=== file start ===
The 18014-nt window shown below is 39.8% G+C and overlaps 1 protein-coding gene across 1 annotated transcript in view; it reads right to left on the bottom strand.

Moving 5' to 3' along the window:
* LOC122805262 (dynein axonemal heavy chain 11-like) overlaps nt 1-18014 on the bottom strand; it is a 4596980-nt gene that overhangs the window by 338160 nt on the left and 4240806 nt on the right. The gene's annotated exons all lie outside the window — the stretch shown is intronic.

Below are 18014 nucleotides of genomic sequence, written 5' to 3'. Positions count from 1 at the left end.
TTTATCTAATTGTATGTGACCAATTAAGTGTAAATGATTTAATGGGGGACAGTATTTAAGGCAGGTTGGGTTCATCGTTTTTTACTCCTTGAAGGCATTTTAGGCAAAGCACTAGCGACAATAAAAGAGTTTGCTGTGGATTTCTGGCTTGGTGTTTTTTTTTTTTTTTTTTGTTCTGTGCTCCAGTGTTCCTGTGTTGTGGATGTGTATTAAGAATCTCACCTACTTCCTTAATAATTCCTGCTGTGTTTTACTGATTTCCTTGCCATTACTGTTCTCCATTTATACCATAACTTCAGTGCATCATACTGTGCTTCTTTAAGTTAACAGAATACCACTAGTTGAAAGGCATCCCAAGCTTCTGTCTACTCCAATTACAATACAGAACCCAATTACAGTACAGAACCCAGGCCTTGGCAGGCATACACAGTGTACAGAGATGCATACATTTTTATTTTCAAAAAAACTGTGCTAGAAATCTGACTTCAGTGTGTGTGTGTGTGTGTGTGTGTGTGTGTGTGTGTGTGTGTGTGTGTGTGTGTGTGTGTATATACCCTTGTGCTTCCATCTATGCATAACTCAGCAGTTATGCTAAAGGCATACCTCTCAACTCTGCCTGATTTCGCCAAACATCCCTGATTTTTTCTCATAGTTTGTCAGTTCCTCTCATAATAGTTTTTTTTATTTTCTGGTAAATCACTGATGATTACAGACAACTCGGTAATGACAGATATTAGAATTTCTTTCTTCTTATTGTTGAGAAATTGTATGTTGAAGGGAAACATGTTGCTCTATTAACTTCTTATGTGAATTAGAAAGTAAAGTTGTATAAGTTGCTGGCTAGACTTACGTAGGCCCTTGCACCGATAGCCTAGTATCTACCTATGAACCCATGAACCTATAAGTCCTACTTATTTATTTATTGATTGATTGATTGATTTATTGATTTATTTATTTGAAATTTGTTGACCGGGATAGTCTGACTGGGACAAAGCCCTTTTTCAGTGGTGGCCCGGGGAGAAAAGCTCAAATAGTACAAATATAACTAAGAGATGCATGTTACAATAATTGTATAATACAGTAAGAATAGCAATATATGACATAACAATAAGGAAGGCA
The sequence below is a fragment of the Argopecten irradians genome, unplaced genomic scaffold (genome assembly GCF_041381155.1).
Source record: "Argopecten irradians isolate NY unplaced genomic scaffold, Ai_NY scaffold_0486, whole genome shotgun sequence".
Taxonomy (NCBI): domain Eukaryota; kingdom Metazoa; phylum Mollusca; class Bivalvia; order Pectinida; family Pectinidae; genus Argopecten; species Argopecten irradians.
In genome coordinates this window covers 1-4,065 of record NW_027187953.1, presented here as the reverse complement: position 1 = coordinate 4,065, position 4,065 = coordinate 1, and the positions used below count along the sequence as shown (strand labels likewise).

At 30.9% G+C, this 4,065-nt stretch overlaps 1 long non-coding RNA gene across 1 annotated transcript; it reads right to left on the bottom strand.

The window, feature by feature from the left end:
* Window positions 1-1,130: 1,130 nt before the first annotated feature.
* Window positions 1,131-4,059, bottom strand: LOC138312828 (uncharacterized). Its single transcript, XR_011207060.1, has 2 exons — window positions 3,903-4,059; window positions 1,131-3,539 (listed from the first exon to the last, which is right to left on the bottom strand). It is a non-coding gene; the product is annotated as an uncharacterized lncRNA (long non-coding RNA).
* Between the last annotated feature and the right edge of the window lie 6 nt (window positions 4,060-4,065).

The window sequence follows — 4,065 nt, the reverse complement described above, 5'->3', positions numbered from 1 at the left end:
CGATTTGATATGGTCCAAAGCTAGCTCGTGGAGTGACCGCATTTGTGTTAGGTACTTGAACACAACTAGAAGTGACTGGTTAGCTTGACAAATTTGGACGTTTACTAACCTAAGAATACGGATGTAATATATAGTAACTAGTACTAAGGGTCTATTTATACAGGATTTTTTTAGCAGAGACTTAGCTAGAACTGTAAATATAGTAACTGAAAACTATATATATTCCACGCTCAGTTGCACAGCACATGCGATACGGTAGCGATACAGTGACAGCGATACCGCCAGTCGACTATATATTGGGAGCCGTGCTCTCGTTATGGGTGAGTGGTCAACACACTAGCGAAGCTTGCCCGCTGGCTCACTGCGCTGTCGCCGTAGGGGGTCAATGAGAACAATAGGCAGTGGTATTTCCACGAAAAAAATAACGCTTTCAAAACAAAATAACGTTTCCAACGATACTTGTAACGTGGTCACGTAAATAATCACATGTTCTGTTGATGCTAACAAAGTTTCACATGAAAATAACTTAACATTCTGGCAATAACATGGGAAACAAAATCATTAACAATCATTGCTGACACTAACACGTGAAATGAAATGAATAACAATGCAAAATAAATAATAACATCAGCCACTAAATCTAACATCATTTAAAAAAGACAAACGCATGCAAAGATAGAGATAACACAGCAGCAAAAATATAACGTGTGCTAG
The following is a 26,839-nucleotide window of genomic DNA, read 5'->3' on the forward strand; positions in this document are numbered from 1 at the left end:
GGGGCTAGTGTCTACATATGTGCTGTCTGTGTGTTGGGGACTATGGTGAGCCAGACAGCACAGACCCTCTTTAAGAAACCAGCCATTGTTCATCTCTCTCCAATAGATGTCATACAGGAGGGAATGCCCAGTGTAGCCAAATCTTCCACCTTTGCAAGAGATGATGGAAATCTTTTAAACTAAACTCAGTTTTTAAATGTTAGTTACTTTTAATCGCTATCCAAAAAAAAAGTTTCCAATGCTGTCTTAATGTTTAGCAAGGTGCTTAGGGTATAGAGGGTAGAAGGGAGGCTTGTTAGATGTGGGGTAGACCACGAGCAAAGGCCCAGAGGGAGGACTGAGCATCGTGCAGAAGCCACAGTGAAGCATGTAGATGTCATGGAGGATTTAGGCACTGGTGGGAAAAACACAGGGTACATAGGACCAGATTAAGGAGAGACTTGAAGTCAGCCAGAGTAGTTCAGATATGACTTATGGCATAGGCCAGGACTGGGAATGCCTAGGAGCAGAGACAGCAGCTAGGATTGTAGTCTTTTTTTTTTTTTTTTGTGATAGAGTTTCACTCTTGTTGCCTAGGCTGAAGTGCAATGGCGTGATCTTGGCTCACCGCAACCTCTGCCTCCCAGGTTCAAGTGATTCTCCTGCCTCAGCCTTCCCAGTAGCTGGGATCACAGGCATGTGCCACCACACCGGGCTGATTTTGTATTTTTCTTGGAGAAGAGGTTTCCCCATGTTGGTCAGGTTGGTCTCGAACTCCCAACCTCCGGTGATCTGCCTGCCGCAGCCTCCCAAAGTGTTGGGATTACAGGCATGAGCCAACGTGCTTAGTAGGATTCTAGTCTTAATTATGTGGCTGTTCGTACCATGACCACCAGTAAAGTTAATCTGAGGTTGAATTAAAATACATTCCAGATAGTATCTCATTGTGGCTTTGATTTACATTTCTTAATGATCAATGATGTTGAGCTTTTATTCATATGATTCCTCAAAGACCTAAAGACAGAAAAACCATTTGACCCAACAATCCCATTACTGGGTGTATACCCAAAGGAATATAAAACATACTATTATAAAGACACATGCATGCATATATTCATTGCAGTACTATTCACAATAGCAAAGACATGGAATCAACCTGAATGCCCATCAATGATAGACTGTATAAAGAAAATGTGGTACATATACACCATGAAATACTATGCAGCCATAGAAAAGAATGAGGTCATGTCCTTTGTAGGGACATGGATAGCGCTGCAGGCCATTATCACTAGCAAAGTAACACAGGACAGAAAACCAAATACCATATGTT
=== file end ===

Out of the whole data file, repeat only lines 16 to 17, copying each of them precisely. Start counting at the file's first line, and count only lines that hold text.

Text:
CGATTTGATATGGTCCAAAGCTAGCTCGTGGAGTGACCGCATTTGTGTTAGGTACTTGAACACAACTAGAAGTGACTGGTTAGCTTGACAAATTTGGACGTTTACTAACCTAAGAATACGGATGTAATATATAGTAACTAGTACTAAGGGTCTATTTATACAGGATTTTTTTAGCAGAGACTTAGCTAGAACTGTAAATATAGTAACTGAAAACTATATATATTCCACGCTCAGTTGCACAGCACATGCGATACGGTAGCGATACAGTGACAGCGATACCGCCAGTCGACTATATATTGGGAGCCGTGCTCTCGTTATGGGTGAGTGGTCAACACACTAGCGAAGCTTGCCCGCTGGCTCACTGCGCTGTCGCCGTAGGGGGTCAATGAGAACAATAGGCAGTGGTATTTCCACGAAAAAAATAACGCTTTCAAAACAAAATAACGTTTCCAACGATACTTGTAACGTGGTCACGTAAATAATCACATGTTCTGTTGATGCTAACAAAGTTTCACATGAAAATAACTTAACATTCTGGCAATAACATGGGAAACAAAATCATTAACAATCATTGCTGACACTAACACGTGAAATGAAATGAATAACAATGCAAAATAAATAATAACATCAGCCACTAAATCTAACATCATTTAAAAAAGACAAACGCATGCAAAGATAGAGATAACACAGCAGCAAAAATATAACGTGTGCTAG
The following is a 26,839-nucleotide window of genomic DNA, read 5'->3' on the forward strand; positions in this document are numbered from 1 at the left end: